Does this sound familiar? I spent my life playing this game and graduated from Cornell University then spent 4 years in finance before leaving to pursue my passion in martial arts. I have many friends facing their own grind and know many adults who are now unable to leave their job which they know is not for them as they have a family and golden handcuffs or have nothing beyond their pursuit of the next belt.

We are not doing any favors by defining our children's worth and ability on their belt color. The belt is the LEAST important thing when it comes to martial arts. More and more I am less and less impressed when a child tells me he's a black belt. Martial arts is an industry now trading up belts for profits and it is really a shame. I seriously question the values of the current model of memorization and requirements to achieve belts. Yes this makes for easy standardization, easier process, to make easier money, in a world where this is the status quo so I understand how this exists. But this is at the expense of not only the children, but the reputation of our service, and as martial artists we should be better than this.

Belts, if any, should represent a martial artists' progress. If the belts should be standardized, it should be based on fairness and effort. As the masters of our own dojo's, we can literally build a system around our ideals, even if the world may be different.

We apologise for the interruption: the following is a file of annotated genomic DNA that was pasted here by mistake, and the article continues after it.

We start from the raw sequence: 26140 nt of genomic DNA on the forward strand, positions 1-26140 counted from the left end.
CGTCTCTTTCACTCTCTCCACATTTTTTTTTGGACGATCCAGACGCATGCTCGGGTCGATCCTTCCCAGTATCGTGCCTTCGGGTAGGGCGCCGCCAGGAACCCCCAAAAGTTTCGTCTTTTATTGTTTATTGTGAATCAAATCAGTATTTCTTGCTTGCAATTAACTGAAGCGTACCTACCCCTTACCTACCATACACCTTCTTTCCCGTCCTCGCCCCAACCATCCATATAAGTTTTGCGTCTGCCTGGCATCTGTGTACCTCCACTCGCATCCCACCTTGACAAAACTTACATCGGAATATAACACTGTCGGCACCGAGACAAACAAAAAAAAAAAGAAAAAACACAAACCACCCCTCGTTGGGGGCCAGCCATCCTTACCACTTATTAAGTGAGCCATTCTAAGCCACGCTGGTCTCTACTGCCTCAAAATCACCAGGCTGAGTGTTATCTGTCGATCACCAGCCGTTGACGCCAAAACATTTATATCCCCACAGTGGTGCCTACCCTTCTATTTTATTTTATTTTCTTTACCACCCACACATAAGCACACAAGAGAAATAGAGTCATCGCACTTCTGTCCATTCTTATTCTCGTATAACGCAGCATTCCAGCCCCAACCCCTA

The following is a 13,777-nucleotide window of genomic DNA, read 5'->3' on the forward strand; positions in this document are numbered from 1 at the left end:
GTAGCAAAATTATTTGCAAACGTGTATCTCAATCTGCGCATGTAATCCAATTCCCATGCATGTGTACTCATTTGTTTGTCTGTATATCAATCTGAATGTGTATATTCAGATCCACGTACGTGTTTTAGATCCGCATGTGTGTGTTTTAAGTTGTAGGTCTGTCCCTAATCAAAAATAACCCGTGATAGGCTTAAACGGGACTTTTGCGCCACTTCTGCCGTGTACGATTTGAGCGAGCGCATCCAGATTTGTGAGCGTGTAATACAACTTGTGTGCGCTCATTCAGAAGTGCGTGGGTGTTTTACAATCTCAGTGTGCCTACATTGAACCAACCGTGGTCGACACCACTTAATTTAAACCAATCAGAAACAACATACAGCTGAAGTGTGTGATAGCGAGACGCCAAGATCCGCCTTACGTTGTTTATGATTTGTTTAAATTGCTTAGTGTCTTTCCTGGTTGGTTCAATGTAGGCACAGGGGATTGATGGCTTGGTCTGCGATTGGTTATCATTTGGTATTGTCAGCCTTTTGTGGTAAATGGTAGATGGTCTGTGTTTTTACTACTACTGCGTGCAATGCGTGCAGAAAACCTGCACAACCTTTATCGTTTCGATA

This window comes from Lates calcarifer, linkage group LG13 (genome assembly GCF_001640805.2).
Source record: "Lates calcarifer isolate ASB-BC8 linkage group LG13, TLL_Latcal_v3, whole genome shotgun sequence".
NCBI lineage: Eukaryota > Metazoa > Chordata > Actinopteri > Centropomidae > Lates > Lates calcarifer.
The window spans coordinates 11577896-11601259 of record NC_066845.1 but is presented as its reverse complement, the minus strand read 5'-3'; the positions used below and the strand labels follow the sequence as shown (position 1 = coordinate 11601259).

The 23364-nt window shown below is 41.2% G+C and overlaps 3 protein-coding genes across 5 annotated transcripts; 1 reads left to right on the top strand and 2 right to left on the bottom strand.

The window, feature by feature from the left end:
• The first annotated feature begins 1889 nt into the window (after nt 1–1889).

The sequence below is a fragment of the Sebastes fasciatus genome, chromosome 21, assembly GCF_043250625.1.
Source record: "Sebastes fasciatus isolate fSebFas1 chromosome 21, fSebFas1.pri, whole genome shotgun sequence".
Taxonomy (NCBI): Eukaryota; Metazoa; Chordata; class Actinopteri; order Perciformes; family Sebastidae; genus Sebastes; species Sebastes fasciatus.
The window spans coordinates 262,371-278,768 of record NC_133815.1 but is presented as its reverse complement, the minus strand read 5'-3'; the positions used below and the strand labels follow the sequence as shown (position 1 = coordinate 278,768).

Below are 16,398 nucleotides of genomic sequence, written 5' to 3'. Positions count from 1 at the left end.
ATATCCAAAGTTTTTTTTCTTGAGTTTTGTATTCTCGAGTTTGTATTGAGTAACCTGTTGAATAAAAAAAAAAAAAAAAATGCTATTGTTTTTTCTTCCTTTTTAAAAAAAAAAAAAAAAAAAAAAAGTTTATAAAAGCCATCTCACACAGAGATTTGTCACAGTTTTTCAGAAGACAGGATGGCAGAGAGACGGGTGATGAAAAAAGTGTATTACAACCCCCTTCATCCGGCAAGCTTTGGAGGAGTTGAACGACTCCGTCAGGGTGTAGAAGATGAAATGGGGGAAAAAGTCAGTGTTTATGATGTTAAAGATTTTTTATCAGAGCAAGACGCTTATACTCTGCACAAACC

In practice, at my school, belts are awarded based on attendance. This is closely tied to my view on ability which is a function of the [(students time spent training) X (effort and focus level during that training) X (quality of instruction)] X physical / mental talent. Everyone has a different level of natural talent, and will progress at different rates so belts should not be awarded on ability, but on their time spent - this standardization places the emphasis commitment, focus, and effort. Students that do not listen, or focus are asked why they are here, the student has to want to be here, to want to learn because they themselves want to - not because their parent wants them to. If the student takes ownership in their learning, and are there because they want to be there, they will usually give their best effort - which is key.